Shirley MacLaine shimmers and shakes in Broadway solo show; Shirley MacLaine on Broadway. Staged and choreographed by Alan Johnson.
It's easy to think of Shirley MacLaine - ex-gypsy, ingratiating entertainer, author, Oscar winner - in terms of endearment. Returning to the scene of her first leap from obscurity, Miss MacLaine has brought a 90-minute, Las Vegas-like act to Broadway's Gershwin Theatre for a limited engagement. If ''Shirley MacLaine on Broadway'' opts for glitter and flash rather than high style, its heart is in the right place for this kind of crowd pleaser. The show's attitude might be summed up in the Jule Styne ''Gypsy'' anthem, ''Let Me Entertain You.''
And entertain she does. Besides strutting her stuff as a dancer, Miss MacLaine sings, revisits scenes from several film roles, reminisces amusingly, philosophizes lightly, quotes T.S. Eliot and George Bernard Shaw, and displays her Oscar. From her grand-style entrance in a sequined red pantsuit to her finale in a sequined black evening gown, she commands the scene and the situation. She is lithe, graceful, winsome, and impish, a versatile performer with the haunting face of a clown.
Miss MacLaine is backed by four agile dancers and a solid onstage band. In a big ensemble number, the star and her troupe bound into a series of routines in which director-choreographer Alan Johnson parodies and pays tribute to certain eminent contemporaries: Bob Fosse (snapping fingers, pelvic thrusts, white gloves, black derbies); Michael Kidd (athleticism and acrobatics); black choreographers like George Faison, Billy Wilson, and Geoffrey Holder (here credited with having introduced a whole new way of moving). The sequence ends in calculated disarray. Meanwhile, ''Sweet Georgia Brown,'' under conductor Jack French, has seldom undergone a more strenuous syncopated workout.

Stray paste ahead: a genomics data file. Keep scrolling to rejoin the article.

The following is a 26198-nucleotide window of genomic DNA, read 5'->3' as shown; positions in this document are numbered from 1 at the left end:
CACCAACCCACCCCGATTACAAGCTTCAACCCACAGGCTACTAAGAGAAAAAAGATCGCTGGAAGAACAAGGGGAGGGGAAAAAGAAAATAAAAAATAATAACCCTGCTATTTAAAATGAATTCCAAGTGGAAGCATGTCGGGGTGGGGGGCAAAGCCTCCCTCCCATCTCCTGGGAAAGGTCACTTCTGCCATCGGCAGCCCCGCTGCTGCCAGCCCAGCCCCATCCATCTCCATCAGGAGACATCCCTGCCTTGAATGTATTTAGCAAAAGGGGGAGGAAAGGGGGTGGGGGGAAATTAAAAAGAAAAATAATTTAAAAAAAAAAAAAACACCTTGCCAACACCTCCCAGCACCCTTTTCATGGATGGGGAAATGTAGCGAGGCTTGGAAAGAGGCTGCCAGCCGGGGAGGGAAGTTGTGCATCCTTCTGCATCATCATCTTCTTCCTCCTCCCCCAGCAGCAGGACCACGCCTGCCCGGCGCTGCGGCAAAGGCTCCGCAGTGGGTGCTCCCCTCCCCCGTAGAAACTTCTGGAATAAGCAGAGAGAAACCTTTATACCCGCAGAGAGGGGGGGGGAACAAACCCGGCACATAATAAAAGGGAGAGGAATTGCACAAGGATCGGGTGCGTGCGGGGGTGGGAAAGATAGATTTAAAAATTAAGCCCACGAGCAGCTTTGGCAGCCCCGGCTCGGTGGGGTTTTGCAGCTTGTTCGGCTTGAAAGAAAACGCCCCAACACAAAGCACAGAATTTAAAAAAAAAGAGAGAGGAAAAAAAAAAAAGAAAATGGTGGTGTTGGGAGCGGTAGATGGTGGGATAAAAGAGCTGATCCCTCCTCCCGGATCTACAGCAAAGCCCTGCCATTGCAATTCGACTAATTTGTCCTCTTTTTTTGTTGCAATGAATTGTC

Among the show and pop tunes making up the eclectic score, ''Life Is Just a Bowl of Cherries'' (and its corny preface) proves one of the more winning. Composers (and their lyricists) called upon in the course of the entertainment include Cy Coleman, Ray Henderson, Harold Arlen and George Gershwin in an amusing couterpoint, Vincent Youmans, and Richard Rodgers. For her finale, Miss MacLaine sings Rodgers and Hammerstein's ''A Cockeyed Optimist'' and John Lennon's ''Imagine.'' Marvin Hamlisch and Christopher Adler have provided origigal music and lyrics, and there is ''additional material'' by Larry Grossman and Buz Kohan.
The show was lighted by Ken Billington and costumed by Pete Menefee. The only jarring note is raucous overamplification, which mars the pleasure of some numbers.